Morton credits the Book Festival’s supporters for helping to make the event possible. “Once again, our loyal patrons, pacesetters and many sponsors offered their support with donations equaling or even greater than that of last year’s festival. We wouldn’t have this opportunity to showcase the best and the brightest of the year’s authors were it not for them.”

Learn more here about some of the headliners:

Natan Sharanksy and Gil Troy, “Never Alone.”
Sun., Nov. 8, 1 p.m.

In 1977, Natan Sharansky was arrested. He was a leading activist for the democratic dissident movement in the Soviet Union and the movement for free Jewish emigration. Sharansky was a political prisoner for nine years, convicted of treason against the state. In “Never Alone,” he and historian Gil Troy show how Sharansky’s prison time prepared him for his public life, his work as an Israeli politician and the head of The Jewish Agency.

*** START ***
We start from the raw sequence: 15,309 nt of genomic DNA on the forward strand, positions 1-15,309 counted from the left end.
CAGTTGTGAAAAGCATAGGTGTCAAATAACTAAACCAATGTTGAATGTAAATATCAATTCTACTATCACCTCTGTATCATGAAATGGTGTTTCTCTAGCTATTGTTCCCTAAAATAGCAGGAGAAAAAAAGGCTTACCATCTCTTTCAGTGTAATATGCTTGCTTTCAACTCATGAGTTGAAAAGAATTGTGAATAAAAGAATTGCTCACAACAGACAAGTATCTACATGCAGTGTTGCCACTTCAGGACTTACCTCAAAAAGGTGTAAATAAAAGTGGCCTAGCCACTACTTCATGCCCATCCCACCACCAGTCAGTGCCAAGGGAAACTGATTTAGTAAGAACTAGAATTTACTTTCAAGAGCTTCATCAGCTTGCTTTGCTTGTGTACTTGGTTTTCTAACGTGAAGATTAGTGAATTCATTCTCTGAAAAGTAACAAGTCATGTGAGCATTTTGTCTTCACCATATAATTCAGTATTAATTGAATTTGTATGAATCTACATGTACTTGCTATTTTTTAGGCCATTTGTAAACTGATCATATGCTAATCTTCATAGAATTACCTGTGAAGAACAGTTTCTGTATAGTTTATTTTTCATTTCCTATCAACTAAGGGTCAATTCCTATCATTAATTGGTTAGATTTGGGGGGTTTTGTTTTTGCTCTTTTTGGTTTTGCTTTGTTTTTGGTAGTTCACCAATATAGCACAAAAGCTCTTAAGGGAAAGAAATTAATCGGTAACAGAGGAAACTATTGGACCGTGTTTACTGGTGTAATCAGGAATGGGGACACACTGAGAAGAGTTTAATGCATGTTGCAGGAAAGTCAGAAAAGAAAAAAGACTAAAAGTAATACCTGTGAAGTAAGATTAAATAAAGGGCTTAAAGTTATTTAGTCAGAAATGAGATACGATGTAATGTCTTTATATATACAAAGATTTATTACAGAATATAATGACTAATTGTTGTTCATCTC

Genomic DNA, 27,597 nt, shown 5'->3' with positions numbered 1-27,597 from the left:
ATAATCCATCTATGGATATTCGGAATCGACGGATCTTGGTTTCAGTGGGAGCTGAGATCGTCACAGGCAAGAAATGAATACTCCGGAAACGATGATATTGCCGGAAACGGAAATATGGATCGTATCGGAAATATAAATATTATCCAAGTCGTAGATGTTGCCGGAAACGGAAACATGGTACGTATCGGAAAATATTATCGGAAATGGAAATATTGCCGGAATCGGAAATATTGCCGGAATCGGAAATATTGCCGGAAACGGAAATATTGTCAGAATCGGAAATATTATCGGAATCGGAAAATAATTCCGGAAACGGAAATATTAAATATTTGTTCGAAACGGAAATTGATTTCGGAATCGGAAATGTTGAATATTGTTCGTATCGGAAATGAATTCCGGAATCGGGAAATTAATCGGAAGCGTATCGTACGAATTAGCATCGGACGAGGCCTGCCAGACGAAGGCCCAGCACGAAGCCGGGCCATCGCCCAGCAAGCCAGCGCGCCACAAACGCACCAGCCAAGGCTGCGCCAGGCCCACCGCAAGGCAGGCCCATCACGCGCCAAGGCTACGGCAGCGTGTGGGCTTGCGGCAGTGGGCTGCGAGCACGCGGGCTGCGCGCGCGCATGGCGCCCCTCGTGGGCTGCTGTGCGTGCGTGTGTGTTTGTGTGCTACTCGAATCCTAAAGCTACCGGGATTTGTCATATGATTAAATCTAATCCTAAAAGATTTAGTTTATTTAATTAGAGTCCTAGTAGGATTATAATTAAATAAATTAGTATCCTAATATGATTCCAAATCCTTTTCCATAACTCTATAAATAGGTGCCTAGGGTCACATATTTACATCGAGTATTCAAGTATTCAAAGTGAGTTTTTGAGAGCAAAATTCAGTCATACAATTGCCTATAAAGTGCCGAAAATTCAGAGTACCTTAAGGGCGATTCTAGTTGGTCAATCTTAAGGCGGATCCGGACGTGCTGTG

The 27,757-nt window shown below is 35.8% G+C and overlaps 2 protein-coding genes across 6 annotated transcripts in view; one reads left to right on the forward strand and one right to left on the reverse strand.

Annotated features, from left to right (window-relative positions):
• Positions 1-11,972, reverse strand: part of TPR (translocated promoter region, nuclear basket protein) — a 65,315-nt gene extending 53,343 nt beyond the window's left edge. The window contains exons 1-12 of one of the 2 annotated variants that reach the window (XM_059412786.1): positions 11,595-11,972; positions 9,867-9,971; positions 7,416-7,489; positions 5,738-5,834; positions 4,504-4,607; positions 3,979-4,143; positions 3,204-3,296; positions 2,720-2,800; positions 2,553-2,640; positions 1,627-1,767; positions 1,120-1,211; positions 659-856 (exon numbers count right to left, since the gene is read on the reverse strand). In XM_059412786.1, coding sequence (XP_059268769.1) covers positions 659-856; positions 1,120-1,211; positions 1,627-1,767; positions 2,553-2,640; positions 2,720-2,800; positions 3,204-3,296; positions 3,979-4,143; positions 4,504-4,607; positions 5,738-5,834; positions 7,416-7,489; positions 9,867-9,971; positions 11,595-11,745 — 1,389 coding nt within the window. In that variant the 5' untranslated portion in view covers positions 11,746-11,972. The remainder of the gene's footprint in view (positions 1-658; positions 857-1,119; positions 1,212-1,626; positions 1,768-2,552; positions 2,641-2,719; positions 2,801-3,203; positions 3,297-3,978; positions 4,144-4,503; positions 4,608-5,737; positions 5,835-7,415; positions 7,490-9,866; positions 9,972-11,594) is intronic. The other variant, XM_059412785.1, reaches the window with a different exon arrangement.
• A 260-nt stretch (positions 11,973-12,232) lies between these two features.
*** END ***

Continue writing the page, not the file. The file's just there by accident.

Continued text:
“Never Alone” includes reflections from his seat at the table as history unfolded in Israel and the Middle East, and his passionate efforts to unite the Jewish people.

Joan Lunden, “Why Did I Come into This Room? A Candid Conversation About Aging”
Sun., Nov. 8, 8 p.m.

Acclaimed journalist and Baby Boomer Joan Lunden openly shares her anxieties and breakthroughs and how she’s coping with the realities of aging: wrinkles and age spots, expanding waistlines, diminished energy (my get-up-and-go got up and went), weak pelvic floors (yes, we’re talking about leaking), hot flashes, disrupted sleep, changes in sex drive (oh yeah, she goes there), ageism (it exists and it pisses us off), and yes, the real reasons we find ourselves always searching for those car keys! “Why Did I Come into This Room?” explores the science of aging and how it impacts the body and brain.